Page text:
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Description: Highcliffe Castle
Date Listed: 14 October 1953
English Heritage Building ID: 101633
OS Grid Reference: SZ2028693208
OS Grid Coordinates: 420286, 93208
Latitude/Longitude: 50.7381, -1.7139
5187 Highcliffe Castle
(formerly listed under
SZ 2093 13/51 14.10.53.
The original house here was built about 1775 for the third Earl of Bute either
by Robert Adam or by Capability Brown, but it did not stand on the excat site of
the present building and was demolished in 1794. It was replaced by a nondescript
building which in its turn was demolished in 1830. The present Highcliffe Castle
was built by Lord Stuart de Rothesay in 1830-34. The architect was W J Donthorne
who collaborated with Lord Stuart de Rothesay. The design incorporated materials
from the Hotel des Andelys near Rouen in Normandy, where Antoine de Bourbon, the
father of Henri IV died in 1562. Lord Stuart de Rothesay when returning to England
on his retirement from the British Embassy in Paris in 1830, saw the house being
demolished, bought it and had it shipped down the Scine and across to this site,
where it was re-erected.
The building forms a large L. It is built of rosy-tinged ashlar and has 2 storeys
and basement. The north or entrance front is dominated by the great Gothic porte
cochere archway at least 30 ft high flanked by ribbed octagonal buttresses with
a gable between surmounted by a pierced parapet. Beneath the archway is a groined
vaulted roof an elaborate carved doorway and a tall 5-light pointed window over
it. The east wing which is to the left of this porte cochere has a terrace over
an enclosed forecourt containing the obtusely-pointed windows of the basement.
The ground floor of the wing has 5 casement windows of 3 tiers of 2 lights each
with depressed heads, the top tier of lights lighting an entresol. Cornice and
parapet above ground floor. The first floor is set back with a flat walk on the
roof of the ground floor in front of it, terminating at the east end in a rectangular
tower of 1 window with rectangular or octagonal buttress at the angles and parapet
between. Beyond the tower the ground floor only, without basement, projects and
has 6 more windows, the 3 easternmost ones in a canted bay. The west front is
made up of the hall at the north end. This has 4 buttresses and a narrow half-octagonal
oriel window at the north end, 4 lancet windows at first floor level, and a pierced
parapet surmounted by finials. At the south end of the front is a rectangular
projection at right angles, with one window on each front and parapet over with
octagonal corbel cupolas at the angles. Its west face has projecting oriel window
on ground floor and elaborate window of 2 tiers of 4 lights above. At the south
end of the south wing is an L-shaped projection on the ground floor only which
was a garden-room, or conservatory and chapel combined, Its south front is entirely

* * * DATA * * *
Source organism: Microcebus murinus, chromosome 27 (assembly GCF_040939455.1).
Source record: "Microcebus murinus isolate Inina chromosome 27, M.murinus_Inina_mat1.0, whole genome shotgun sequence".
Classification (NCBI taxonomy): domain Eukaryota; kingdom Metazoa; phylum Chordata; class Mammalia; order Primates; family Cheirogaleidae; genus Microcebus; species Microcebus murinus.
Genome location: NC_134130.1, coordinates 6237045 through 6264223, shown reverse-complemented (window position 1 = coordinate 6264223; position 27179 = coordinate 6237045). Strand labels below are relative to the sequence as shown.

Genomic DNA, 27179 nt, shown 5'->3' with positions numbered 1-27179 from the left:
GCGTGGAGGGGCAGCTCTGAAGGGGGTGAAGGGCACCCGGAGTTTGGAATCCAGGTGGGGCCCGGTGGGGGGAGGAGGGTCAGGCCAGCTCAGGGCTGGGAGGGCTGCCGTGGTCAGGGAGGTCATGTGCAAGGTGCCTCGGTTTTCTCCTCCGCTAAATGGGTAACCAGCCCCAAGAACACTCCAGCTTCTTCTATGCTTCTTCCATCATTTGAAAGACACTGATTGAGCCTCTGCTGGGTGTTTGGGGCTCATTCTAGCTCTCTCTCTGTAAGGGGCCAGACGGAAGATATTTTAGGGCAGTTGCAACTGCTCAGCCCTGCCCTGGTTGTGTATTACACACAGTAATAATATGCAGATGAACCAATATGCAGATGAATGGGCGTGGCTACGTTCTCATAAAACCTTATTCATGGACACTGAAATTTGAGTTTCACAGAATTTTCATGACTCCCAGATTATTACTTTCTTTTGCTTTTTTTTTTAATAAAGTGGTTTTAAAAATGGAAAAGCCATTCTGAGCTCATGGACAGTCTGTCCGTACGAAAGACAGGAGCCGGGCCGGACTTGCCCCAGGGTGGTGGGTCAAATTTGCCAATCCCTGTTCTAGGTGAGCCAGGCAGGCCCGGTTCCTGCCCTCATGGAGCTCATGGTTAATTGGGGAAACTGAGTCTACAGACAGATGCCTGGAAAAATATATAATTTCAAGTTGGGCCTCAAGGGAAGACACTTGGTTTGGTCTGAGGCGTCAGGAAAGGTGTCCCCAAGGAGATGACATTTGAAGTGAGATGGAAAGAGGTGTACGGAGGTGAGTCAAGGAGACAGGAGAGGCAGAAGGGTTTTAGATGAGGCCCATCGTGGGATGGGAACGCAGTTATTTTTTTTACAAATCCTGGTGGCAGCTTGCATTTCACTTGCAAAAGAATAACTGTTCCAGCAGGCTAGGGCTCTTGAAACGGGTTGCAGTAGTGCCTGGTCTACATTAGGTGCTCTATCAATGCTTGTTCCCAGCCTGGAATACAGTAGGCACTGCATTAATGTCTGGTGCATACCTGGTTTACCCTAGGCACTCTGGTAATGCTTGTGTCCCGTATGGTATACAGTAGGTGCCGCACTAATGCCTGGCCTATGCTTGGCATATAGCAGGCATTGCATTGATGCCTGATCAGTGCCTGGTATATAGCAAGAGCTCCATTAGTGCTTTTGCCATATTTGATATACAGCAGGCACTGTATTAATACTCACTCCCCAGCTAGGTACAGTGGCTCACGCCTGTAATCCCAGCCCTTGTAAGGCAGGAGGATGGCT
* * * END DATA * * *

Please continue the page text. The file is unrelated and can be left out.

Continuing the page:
made up of windows with a huge bay in the centre approached by 7 steps. The south-east
side of the Castle shows its L-plan but the angle is partly filled in so that this
front gives somewhat the impression of 3 sides of octagon. The centre has 3 windows
with flat heads on both floors. Pierced parapet over containing the words "Suave
mari magno turbantibus aequora ventise terra magnum alterius spectare laborem"
in it. On each side of this is a tower at a slight angle to centre portion. The
east one is of 3 storeys flanked by octagmml buttresses with a 4-light window
on each floor. The west one has 2 storeys only, a round-headed archway forms a
porch on the ground floor and above the elaborate carved oriel window from the
Manoir d' Andelys in which Henri IV stood while he waited for his father Antoine
de Bourbon die. On each side of the oriel is tracery buttresses. On each side
of these east and south towers are wings of ground floor height only which are
again at an angle to the towers. These wings are alike and have 3 windows of 2
tiers of 2 lights. Pierced parapet over surmounted by finials above the angles
of the bays. All the windows in the Castle are casement windows with stone mullions
and transom. The interior contains French C18 panelling marble chimney-pieces.
The chief feature of the interior is the hall (the double staircase has now been
removed). This formerly led from the hall to the principal bedroom, in which the
Emperor William II of Germany slept when he rented the house during his "rest-cure"
Listing NGR: SZ2030693208
This text is a legacy record and has not been updated since the building was originally listed. Details of the building may have changed in the intervening time. You should not rely on this listing as an accurate description of the building.
Source: English Heritage
Listed building text is © Crown Copyright. Reproduced under licence.